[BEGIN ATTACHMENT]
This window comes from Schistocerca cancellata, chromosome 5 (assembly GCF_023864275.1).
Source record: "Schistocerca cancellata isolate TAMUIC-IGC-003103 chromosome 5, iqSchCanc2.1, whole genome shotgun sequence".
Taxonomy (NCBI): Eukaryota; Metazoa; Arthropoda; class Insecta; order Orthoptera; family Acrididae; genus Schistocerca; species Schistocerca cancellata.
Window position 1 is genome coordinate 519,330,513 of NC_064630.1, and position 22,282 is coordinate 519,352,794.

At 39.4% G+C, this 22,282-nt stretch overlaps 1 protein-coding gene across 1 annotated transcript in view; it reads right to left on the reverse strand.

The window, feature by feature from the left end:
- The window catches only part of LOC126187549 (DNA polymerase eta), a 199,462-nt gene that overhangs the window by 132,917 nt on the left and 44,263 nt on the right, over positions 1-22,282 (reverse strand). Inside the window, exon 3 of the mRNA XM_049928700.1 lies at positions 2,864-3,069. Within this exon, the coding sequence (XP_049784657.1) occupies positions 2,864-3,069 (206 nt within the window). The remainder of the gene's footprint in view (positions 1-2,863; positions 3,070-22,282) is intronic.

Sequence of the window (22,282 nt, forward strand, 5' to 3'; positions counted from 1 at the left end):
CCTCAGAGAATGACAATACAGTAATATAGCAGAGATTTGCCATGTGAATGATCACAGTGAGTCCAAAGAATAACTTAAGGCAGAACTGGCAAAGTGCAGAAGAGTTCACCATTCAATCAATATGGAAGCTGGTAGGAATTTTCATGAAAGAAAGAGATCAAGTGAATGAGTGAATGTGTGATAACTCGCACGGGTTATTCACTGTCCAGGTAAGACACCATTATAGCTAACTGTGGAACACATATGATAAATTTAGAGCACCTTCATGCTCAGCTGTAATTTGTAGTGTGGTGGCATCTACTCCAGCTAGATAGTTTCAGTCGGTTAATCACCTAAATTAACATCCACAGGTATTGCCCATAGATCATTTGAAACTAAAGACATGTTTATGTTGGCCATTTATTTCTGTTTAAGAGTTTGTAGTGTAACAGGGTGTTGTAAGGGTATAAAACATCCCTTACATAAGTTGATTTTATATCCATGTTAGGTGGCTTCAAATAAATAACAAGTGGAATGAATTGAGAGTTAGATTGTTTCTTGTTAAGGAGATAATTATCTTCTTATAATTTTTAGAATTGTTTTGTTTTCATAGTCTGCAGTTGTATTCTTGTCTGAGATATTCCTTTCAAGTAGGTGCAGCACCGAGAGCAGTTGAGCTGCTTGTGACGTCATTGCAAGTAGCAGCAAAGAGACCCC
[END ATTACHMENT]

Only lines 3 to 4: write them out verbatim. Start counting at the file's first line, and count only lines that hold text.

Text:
Taxonomy (NCBI): Eukaryota; Metazoa; Arthropoda; class Insecta; order Orthoptera; family Acrididae; genus Schistocerca; species Schistocerca cancellata.
Window position 1 is genome coordinate 519,330,513 of NC_064630.1, and position 22,282 is coordinate 519,352,794.